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Disaster and Resilience: Lessons from Minamata – NCTA Online Program

The Chisso chemical plant in Minamata, Japan (Minimata Disease Municipal Museum). Photo credit: UN News


This combination online book discussion and workshop explored the NCTA award winning graphic novel The Minamata Story: An EcoTragedy, which tells the story of how the Japanese town of Minamata became synonymous with environmental tragedy and recovery. The story of the Minamata disaster, on the island of Kyushu, has application to a range of subject areas and is an excellent case study of human-caused environmental disasters and what we can do about them. The events in Minamata profoundly impacted the relationship between local people, corporations, and the environment and helped spur environmental law and policy in Japan. In addition to discussion of the graphic novel we also explored how primary source photography of the aftermath of the tragedy allowed grassroots activists to successfully campaign for government and corporate accountability.


All participants were expected to read the graphic novel The Minamata Story: An EcoTragedy and to watch this NHK documentary.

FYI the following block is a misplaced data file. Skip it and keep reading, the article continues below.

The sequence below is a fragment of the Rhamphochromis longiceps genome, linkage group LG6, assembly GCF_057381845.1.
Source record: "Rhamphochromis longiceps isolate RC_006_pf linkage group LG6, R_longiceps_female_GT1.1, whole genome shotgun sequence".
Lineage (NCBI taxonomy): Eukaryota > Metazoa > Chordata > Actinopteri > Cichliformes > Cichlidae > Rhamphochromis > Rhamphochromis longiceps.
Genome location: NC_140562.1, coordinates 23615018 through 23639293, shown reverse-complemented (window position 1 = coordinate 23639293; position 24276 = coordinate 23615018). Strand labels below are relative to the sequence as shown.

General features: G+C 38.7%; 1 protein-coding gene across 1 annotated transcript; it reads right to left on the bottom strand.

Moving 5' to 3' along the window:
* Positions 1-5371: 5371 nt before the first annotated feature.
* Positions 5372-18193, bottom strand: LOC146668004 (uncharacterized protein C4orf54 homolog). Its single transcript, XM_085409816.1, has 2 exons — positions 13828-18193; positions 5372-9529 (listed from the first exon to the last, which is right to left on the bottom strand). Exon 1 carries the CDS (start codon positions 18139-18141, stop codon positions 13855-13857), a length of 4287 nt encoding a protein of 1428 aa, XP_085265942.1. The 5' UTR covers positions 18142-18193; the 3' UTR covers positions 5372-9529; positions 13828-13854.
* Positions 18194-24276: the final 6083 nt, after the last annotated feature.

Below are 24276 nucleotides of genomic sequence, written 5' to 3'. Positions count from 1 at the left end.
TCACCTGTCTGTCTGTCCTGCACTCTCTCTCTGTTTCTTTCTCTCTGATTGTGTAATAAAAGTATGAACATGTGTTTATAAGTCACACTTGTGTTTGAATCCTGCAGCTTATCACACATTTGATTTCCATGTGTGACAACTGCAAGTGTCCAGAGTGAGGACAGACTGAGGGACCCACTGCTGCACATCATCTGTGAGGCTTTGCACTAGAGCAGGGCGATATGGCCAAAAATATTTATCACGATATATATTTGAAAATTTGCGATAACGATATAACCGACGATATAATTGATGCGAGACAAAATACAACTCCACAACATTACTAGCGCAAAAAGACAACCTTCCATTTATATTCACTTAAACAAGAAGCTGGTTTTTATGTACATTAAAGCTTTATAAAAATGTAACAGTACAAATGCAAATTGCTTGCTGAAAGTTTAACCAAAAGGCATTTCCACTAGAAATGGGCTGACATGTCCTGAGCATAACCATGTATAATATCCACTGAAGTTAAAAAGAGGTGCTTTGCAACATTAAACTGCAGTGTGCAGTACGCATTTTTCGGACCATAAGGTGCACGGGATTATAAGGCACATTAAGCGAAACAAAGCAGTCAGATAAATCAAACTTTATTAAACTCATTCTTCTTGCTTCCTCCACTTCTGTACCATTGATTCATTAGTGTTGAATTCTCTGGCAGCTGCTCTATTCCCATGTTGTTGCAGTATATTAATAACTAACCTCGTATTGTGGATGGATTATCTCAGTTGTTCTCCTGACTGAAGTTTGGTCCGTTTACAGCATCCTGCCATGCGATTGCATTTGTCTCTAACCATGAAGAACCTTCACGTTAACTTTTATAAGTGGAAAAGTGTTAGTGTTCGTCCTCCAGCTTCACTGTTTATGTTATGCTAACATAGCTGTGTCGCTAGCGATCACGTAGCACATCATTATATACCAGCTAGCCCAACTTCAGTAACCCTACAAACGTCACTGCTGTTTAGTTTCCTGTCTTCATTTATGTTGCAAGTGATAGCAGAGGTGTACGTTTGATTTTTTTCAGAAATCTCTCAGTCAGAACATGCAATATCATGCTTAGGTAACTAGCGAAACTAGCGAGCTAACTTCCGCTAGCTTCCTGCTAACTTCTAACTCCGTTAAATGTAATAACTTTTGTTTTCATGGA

Date and time

Saturday, May 6th, 2023; 10:00 AM – 12:00 PM (Pacific Time).

Program leaders

Dr. Brian Dowdle, Associate Professor of Japanese Language and Culture, and Mansfield Fellow, University of Montana.
Dr. Lauren Collins, Program Director of Asian Studies at the University of Colorado Boulder.

Program benefits

  • A physical or digital copy of the book
  • Online Resource packet
  • Five free Washington State OSPI clock hours


This seminar was offered to K-12 educators free of charge thanks to a generous grant from the Freeman Foundation to the National Consortium for Teaching about Asia (NCTA), and it was sponsored by the University of Washington’s East Asia Resource Center in partnership with Boise State University.